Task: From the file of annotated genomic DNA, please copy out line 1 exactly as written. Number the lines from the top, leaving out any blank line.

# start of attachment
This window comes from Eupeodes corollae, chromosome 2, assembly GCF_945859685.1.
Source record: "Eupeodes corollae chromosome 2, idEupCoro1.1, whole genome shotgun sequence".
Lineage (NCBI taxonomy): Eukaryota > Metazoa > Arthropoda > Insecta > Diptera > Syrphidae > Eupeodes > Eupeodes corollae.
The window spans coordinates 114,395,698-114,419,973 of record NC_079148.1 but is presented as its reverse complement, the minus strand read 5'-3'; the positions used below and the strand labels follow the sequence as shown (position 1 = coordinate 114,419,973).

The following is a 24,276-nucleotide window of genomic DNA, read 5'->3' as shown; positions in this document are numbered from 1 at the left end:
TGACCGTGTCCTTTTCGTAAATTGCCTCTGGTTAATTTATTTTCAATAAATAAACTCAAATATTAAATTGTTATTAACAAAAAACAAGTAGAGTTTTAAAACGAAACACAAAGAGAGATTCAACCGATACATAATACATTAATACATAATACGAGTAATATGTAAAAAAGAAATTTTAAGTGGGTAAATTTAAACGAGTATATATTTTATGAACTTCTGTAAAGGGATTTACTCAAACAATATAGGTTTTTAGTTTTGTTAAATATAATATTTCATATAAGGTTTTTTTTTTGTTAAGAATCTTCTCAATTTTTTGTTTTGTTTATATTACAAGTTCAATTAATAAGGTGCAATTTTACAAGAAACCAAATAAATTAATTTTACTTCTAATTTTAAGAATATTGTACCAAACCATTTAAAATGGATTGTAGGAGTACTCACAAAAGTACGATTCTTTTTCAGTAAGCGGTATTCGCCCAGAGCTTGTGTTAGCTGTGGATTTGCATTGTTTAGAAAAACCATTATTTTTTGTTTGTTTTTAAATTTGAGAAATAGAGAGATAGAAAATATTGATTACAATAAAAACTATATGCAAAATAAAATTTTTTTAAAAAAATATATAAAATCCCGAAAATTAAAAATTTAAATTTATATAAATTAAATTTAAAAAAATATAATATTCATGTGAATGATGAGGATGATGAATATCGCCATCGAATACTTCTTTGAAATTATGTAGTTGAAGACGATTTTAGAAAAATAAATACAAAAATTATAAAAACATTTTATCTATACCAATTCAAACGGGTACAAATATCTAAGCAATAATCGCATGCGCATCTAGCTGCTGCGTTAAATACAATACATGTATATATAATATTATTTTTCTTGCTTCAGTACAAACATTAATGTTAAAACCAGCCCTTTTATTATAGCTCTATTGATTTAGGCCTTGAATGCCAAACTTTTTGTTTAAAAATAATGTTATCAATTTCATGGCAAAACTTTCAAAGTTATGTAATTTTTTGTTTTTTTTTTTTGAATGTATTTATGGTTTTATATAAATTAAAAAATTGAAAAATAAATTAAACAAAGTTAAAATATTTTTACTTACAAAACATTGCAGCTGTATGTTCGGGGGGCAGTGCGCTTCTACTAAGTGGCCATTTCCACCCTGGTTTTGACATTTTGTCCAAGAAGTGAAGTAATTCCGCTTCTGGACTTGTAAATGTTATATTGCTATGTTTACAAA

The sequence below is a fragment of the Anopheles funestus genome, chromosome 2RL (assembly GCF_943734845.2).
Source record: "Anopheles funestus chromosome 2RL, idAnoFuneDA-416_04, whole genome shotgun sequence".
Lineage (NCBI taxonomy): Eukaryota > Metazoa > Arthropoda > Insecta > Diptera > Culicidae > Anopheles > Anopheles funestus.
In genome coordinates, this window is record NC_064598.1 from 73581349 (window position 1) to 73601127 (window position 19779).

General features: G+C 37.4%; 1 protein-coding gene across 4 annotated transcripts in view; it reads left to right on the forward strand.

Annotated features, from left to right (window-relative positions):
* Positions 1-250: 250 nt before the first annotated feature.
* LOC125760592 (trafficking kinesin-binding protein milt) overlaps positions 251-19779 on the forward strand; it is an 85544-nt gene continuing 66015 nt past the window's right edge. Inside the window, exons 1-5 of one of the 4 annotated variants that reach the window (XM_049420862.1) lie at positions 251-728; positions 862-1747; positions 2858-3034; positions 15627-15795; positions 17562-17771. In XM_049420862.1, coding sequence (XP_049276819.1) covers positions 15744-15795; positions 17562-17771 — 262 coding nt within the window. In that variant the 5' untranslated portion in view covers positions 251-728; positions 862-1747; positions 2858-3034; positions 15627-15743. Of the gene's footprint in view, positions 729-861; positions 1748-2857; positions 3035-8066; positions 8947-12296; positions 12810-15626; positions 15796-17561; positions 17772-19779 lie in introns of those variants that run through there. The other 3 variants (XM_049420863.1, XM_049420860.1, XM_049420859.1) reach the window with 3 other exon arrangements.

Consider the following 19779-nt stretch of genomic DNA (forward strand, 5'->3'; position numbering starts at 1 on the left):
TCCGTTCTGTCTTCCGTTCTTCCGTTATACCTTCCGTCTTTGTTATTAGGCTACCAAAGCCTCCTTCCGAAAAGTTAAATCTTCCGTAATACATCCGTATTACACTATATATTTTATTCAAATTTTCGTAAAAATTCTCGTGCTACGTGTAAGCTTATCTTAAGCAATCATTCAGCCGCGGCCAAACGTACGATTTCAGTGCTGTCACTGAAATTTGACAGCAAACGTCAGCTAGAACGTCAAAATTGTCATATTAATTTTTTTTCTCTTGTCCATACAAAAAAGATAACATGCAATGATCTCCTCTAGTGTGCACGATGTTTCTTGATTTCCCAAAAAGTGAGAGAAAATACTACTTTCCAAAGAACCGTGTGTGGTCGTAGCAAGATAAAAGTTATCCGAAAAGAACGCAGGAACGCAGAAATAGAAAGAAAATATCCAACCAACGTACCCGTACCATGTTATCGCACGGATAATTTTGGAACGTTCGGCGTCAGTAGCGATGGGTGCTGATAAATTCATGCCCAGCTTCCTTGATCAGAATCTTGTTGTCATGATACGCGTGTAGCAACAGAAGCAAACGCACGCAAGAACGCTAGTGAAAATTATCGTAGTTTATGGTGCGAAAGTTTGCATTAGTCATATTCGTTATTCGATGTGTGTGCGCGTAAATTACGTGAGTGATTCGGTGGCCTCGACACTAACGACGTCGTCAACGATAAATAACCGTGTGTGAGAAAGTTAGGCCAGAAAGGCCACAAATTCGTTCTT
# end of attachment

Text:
This window comes from Eupeodes corollae, chromosome 2, assembly GCF_945859685.1.